Despite its small size, the State of Victoria is jam packed with diverse regions, each offering its own unique experience. You’ll most likely begin your journey in Melbourne, which acts as a gateway to the rest of state. While Sydney has long held all the glory, Melbourne is the young sister that has had time to grow into her own with a flourishing art scene, hip bars, shopping arcades, and an unbelievable amount of cool cafes.
There’s plenty to do for a few days in Melbourne. As an international city, taste palates won’t be disappointed from cheap good eats to high-end restaurants. In saying that, cheap is all relative; with a strong Australian dollar, not much is actually cheap compared to other major First World cities.
To the North of Melbourne is The High Country, also known as Kelly Country after Australia’s most notorious and controversial outlaw: Ned Kelly. From his childhood home in Beveridge to his final shootout in Glenrowan, you can discover the life the famous bushranger along the Ned Kelly trail and local characters who are all too eager to share their tale of the hero (or villain depending who you’re talking to). Heading West, you’ll discover Australia’s Gold Rush story and it’s boom and bust past.
At Bendigo’s Golden Dragon Museum, you can learn the plight of the Chinese immigrants through fascinating artefacts. The museum also houses Loong, the oldest imperial dragon and Sun Loong, the longest imperial dragon in the world. At 100m long, he takes to the streets along with incredible acrobatic dancing lions and thousands of firecrackers during the Easter Parade.
With stunning ocean scenery, including the eight limestone column stacks knows as the 12 Apostles, koalas over head, and hundreds of shipwreck stories, the Great Ocean Road is a must when leaving or returning to Melbourne.
When to Go:
Autumn is the most pleasant time to visit Victoria. Even in the Summer, it’s not unlikely to experience all four season in one afternoon. It’s always good to have a jacket near by in Melbourne or the Great Ocean Road. Weather outside of the coastal regions become extreme with areas getting snow in the Winter and the sun beating down in the summer.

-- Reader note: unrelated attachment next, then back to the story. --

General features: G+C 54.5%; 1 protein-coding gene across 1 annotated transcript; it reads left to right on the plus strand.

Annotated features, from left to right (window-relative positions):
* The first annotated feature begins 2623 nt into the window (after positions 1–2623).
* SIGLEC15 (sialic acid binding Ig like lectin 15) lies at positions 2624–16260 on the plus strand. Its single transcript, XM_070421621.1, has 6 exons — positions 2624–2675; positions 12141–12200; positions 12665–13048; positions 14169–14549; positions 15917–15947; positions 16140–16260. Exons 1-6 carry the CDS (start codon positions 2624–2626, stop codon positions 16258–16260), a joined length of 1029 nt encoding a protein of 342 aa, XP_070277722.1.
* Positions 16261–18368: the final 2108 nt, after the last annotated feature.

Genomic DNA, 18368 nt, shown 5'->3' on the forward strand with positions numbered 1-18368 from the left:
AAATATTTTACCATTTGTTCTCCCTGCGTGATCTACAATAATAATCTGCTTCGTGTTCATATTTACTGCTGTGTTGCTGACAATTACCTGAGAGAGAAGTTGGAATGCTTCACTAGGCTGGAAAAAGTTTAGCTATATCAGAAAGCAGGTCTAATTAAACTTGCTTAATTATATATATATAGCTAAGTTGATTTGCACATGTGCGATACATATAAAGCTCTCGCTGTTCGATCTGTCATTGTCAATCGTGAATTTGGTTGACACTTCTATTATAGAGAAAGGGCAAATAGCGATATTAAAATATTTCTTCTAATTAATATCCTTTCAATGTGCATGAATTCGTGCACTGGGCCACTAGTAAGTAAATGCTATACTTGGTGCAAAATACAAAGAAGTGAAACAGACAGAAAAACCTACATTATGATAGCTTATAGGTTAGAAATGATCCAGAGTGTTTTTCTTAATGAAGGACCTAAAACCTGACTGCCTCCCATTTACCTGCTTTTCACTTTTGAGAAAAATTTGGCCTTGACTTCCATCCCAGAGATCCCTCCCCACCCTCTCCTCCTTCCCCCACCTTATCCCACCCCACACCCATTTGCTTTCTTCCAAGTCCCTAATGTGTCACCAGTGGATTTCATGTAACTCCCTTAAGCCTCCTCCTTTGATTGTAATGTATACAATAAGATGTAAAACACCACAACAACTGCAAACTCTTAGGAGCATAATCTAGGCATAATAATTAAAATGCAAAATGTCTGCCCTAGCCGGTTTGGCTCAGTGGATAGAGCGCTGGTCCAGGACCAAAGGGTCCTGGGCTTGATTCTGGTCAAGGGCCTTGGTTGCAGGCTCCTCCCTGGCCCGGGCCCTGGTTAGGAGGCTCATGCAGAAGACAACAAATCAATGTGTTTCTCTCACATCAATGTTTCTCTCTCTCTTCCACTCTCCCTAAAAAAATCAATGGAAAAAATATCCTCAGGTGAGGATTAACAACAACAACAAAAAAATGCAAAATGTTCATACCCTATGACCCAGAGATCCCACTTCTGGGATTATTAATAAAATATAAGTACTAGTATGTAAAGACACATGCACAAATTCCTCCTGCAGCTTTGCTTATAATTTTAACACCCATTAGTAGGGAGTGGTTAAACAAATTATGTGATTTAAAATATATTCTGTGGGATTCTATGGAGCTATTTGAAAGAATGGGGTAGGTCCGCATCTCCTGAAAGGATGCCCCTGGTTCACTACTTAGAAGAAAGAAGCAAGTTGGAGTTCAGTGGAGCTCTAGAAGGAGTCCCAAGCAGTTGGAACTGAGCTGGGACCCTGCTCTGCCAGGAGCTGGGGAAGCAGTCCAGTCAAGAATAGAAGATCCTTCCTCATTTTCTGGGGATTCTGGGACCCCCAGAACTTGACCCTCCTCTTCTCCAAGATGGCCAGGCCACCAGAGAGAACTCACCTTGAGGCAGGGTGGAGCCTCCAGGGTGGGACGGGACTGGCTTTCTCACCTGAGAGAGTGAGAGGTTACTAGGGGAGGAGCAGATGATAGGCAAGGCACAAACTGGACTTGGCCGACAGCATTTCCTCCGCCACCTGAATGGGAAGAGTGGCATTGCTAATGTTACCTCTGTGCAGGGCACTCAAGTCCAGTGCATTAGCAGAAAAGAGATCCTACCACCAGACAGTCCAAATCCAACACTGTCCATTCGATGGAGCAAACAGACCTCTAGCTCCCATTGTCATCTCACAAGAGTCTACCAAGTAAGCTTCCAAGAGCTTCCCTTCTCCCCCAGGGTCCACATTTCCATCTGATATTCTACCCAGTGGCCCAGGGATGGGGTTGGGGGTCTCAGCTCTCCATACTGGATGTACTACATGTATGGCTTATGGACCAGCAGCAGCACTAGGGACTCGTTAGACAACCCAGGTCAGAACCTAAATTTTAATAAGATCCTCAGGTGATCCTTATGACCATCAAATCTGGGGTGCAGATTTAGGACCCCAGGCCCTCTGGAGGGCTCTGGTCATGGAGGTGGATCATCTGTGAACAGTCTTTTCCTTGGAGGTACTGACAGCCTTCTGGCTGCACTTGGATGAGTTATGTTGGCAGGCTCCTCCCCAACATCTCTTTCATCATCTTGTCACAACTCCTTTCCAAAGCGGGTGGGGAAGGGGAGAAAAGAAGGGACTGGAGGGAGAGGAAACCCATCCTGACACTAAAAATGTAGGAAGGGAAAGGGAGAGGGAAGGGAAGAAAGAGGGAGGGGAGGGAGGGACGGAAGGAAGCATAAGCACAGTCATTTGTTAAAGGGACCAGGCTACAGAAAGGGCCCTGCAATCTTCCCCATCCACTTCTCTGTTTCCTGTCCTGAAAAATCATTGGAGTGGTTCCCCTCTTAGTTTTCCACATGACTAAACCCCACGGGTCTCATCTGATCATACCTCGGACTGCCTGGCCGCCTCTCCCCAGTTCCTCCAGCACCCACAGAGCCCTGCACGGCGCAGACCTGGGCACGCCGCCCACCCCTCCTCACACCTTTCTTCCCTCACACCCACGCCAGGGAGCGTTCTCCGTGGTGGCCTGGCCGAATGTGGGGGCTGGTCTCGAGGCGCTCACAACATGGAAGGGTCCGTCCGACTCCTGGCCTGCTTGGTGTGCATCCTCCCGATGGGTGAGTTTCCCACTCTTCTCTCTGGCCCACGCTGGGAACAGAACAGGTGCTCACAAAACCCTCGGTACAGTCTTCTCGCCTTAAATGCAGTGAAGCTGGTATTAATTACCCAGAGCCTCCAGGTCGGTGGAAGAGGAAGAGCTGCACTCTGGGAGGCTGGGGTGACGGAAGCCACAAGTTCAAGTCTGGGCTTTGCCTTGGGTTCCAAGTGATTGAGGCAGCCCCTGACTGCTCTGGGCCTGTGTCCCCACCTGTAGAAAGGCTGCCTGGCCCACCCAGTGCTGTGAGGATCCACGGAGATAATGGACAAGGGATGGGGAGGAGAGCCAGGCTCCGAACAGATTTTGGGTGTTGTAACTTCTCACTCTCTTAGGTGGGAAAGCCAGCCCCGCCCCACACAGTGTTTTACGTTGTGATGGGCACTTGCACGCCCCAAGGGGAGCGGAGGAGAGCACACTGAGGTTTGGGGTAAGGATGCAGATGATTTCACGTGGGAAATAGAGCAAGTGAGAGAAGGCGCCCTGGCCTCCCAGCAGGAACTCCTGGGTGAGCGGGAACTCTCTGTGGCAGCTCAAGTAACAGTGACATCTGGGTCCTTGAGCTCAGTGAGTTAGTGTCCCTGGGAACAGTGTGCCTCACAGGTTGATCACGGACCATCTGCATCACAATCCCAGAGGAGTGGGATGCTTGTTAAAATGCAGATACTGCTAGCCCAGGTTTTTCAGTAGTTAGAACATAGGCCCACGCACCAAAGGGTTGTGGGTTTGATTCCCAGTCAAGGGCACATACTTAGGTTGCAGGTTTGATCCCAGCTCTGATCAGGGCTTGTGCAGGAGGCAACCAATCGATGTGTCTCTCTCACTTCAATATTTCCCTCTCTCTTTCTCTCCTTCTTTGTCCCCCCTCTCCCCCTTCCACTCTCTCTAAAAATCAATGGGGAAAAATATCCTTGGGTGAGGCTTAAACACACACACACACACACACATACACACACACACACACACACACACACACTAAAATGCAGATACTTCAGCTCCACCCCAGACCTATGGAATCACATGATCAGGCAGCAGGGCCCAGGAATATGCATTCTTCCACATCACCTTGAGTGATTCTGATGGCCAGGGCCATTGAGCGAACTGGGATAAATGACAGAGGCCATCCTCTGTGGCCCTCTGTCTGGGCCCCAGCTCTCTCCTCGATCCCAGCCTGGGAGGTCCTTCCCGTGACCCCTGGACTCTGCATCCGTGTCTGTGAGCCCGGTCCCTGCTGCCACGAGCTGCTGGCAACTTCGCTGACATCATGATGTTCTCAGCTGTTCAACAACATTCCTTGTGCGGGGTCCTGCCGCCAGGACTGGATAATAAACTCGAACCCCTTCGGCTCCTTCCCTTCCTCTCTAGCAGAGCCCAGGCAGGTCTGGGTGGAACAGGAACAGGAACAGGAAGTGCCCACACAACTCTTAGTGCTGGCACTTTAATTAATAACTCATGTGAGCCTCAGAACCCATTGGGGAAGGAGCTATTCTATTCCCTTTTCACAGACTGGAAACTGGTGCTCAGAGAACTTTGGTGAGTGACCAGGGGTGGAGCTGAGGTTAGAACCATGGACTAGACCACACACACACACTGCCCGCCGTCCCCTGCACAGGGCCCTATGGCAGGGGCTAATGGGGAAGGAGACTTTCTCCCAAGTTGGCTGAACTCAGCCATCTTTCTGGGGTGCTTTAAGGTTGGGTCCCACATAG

What to wear:
The weather in Melbourne can change unexpectedly, so bring along a jacket. Also make sure to have a jacket along the Great Ocean Road and the breeze can make it a bit chilly. Bring a jacket for Melbourne, weather can change
International/domestic travel by air, sea, road (max. 100 words)
Melbourne is the most accessible gateway to the rest of Victoria. Trains and buses arrive from Sydney several times a day (http://www.countrylink.info/). Melbourne’s airport also services international and domestic flights. International tourists (except New Zealander’s) need to obtain a tourist visa before arrival. There are a number of tourist visas, but the easiest way is to apply online at http://www.immi.gov.au/visitors/tourist/visa-options.htm.
The great thing about Victoria is that whole state is so diverse and so accessible with just a few hours drive! Melbourne is the main gateway with its major domestic and international airport. While traveling within Melbourne, hop on a Yarra Tram. The CBD Circle line circles Melbourne’s downtown business area and passes many of the major tourist attractions and it’s FREE, that’s right free, so there’s no reason to not take advantage! Taxis are relatively cheap, especially when sharing.